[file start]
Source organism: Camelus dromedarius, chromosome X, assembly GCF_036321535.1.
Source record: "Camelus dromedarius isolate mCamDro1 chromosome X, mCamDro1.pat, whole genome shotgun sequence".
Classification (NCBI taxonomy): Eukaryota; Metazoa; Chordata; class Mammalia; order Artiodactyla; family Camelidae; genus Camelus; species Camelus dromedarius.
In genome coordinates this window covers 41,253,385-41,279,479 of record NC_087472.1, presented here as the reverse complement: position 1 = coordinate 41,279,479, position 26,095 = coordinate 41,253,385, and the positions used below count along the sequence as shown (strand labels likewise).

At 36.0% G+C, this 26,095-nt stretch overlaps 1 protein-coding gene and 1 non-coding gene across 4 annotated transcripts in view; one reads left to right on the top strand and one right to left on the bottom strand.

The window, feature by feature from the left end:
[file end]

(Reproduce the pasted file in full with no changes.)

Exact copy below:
Source organism: Camelus dromedarius, chromosome X, assembly GCF_036321535.1.
Source record: "Camelus dromedarius isolate mCamDro1 chromosome X, mCamDro1.pat, whole genome shotgun sequence".
Classification (NCBI taxonomy): Eukaryota; Metazoa; Chordata; class Mammalia; order Artiodactyla; family Camelidae; genus Camelus; species Camelus dromedarius.
In genome coordinates this window covers 41,253,385-41,279,479 of record NC_087472.1, presented here as the reverse complement: position 1 = coordinate 41,279,479, position 26,095 = coordinate 41,253,385, and the positions used below count along the sequence as shown (strand labels likewise).

At 36.0% G+C, this 26,095-nt stretch overlaps 1 protein-coding gene and 1 non-coding gene across 4 annotated transcripts in view; one reads left to right on the top strand and one right to left on the bottom strand.

The window, feature by feature from the left end: